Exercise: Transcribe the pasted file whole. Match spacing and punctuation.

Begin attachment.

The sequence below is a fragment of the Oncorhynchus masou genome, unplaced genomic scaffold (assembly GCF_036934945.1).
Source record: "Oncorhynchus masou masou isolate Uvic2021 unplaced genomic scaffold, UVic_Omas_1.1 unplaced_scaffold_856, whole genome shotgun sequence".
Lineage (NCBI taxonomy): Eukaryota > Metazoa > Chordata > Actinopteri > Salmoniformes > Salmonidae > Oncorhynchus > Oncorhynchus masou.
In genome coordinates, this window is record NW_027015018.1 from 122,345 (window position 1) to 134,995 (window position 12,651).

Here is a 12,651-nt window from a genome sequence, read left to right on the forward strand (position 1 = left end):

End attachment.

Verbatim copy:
The sequence below is a fragment of the Oncorhynchus masou genome, unplaced genomic scaffold (assembly GCF_036934945.1).
Source record: "Oncorhynchus masou masou isolate Uvic2021 unplaced genomic scaffold, UVic_Omas_1.1 unplaced_scaffold_856, whole genome shotgun sequence".
Lineage (NCBI taxonomy): Eukaryota > Metazoa > Chordata > Actinopteri > Salmoniformes > Salmonidae > Oncorhynchus > Oncorhynchus masou.
In genome coordinates, this window is record NW_027015018.1 from 122,345 (window position 1) to 134,995 (window position 12,651).

Here is a 12,651-nt window from a genome sequence, read left to right on the forward strand (position 1 = left end):